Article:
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Part1(Solved)

Is it possible to create a function that maps x to y as follows:

x 0 1 2 3 4 5 6 7 8 9 10 11 12 13 14 15 ...

y 0 1 2 3 4 5 4 3 2 1 0 1 2 3 4 5 ...

So far, this is what I have been able to come up with:

|5 sin ((1/10)*pi*x)|

Which will give the following y's for x = 0 to 10:

 0.00000
 1.5451
 2.9389
 4.0451
 4.7553
 5.0000
 4.7553
 4.0451
 2.9389
 1.5451
 0.00000

This sequence will repeat every 10 steps, with the peak (5) at step 5. This is getting close to what I want so all that is left is to somehow adjust the function so that the required integers appear (1,2,3,4), but I don't know how.

Since the function is cycling through a series of numbers over and over, I figured that it might be possible to write the function in terms of a periodic function and not piece by piece.

Please comment.

Part2

How would I go about writing a function that produce the following plot:(x is an integer >=0 , the pattern repeats after x = 8)

alt text

Can this plot be expressed using a single formula or must it be defined piecewise? Thank you.

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4  
A piecewise linear function will do of course. Are there any extra requirements, like smoothness for example? –  Hans Lundmark Oct 31 '10 at 16:06
1  
Youre example of $|5\sin(\pi x/10)|$ doesn't actually work. –  Robin Chapman Oct 31 '10 at 16:15
    
You probably should have asked "part 2" as a separate question... –  J. M. Nov 20 '10 at 16:09
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3 Answers 3

up vote 11 down vote accepted

$\frac{5}{\pi}\arccos\left(\cos\left(\frac{\pi x}{5}\right)\right)$ seems to do what you want, unless you need something smoother.

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...and this is in fact the "natural" piecewise linear function passing through the given points, but written in a clever way. –  Hans Lundmark Oct 31 '10 at 16:50
    
I should say @Hans, I thought of it immediately after I saw your comment. :) –  J. M. Oct 31 '10 at 16:58
    
@J.M: How did you find that function? Very impressive. i.imgur.com/JdBQf.jpg –  Robert Smith Oct 31 '10 at 17:17
    
+1 Very Good and very clever! –  Américo Tavares Oct 31 '10 at 18:48
    
@JM: Yes,that is exactly what I wanted. Thank you for your help. –  Sara Oct 31 '10 at 20:04
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You ask for a function. A function is a mapping from one set to another set, but you neglect to specify which sets. Your list of $x$-values consists of small nonnegative integers together with an ellipsis. From this, one might surmise that your intended domain is $\mathbb{N}_0$, the set of nonnegative integers. Likewise you do not specify a codomain, but let's say for argument's sake that it is $\mathbb{N}_0$, the same as the domain.

Of course there are uncountably many functions from $\mathbb{N}_0$ to $\mathbb{N}_0$ containing your specified values. But you mention it has to be a "sine" function. The term sine refers to a particular function on the real numbers, taking all values between $-1$ and $1$ and having period $2\pi$. Your function cannot have all of these properties. Perhaps by a "sine" function you mean a periodic function? If so here is one defined on $\mathbb{N}_0$ which extends your table of values: $$f(n)=\begin{cases} 0&\text{if }n\equiv 0 \pmod {10},\\\\ 1&\text{if }n\equiv\pm1 \pmod {10},\\\\ 2&\text{if }n\equiv\pm2 \pmod {10},\\\\ 3&\text{if }n\equiv\pm3 \pmod {10},\\\\ 4&\text{if }n\equiv\pm4 \pmod {10},\\\\ 5&\text{if }n\equiv 5 \pmod {10}. \end{cases}$$ Of course, unlike the actual sine function, this never takes negative values.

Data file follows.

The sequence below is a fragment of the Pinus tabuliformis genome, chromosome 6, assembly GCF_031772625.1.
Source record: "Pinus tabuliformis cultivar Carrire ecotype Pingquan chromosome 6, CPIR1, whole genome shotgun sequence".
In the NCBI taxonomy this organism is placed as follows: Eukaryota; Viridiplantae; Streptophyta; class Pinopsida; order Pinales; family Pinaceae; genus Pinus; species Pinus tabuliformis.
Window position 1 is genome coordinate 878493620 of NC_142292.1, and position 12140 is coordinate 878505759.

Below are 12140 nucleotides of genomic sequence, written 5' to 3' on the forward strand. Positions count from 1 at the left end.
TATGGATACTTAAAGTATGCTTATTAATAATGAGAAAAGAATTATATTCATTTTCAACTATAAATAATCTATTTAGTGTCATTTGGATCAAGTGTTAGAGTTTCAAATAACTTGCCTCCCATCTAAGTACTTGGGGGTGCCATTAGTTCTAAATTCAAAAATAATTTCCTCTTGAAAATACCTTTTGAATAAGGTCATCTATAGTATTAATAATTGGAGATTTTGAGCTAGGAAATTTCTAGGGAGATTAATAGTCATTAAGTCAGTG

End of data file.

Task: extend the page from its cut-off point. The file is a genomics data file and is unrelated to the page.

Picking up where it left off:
Perhaps as in Hans's comment, you want a function on the reals restricting to your table of values. Here is a piecewise linear example as Hans suggests: $$g(x)= \begin{cases} 10\{x/10\}&\textrm{if }\{x/10\} < 1/2,\\ 10-10\{x/10\}&\textrm{if }\{x/10\}\ge 1/2 \end{cases}$$ where $\{t\}$ denotes the fractional part of a real number $t$.

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PART 1 You were close: Look at your values. They rise with slope $1$ till $5$, and then continue with slope $-1$. This may be described by the function $h(x)'=\text{sgn}(\sin(\pi x/5))\,$.

$\hskip1.7in$enter image description here

(from W|A).

Integrate this, $h(n)=\int_0^n \text{sgn}(\sin(x))\,dx\,$, and you're done.

Instead of that, you might adapt the Fourier Series for the Triangle Function to your problem: $$ \begin{align} x_\mathrm{triangle}(t) & {} = \frac {8}{\pi^2} \sum_{k=0}^\infty (-1)^k \, \frac{ \sin \left( (2k+1)\omega t \right)}{(2k+1)^2} \\ & {} = \frac{8}{\pi^2} \left( \sin (\omega t)-{1 \over 9} \sin (3\omega t)+{1 \over 25} \sin (5\omega t) - \cdots \right) \end{align} $$

Part 2 Starting from $(n,h(n))=(9,5)$, you have $6$ values decreases, followed by a jump of $+3$ and then $6$ values increasing. So this is essentially the same problem with an additional offset function $\frac32 \left(\text{sgn}(\sin(\pi x/5))+1\right)$...

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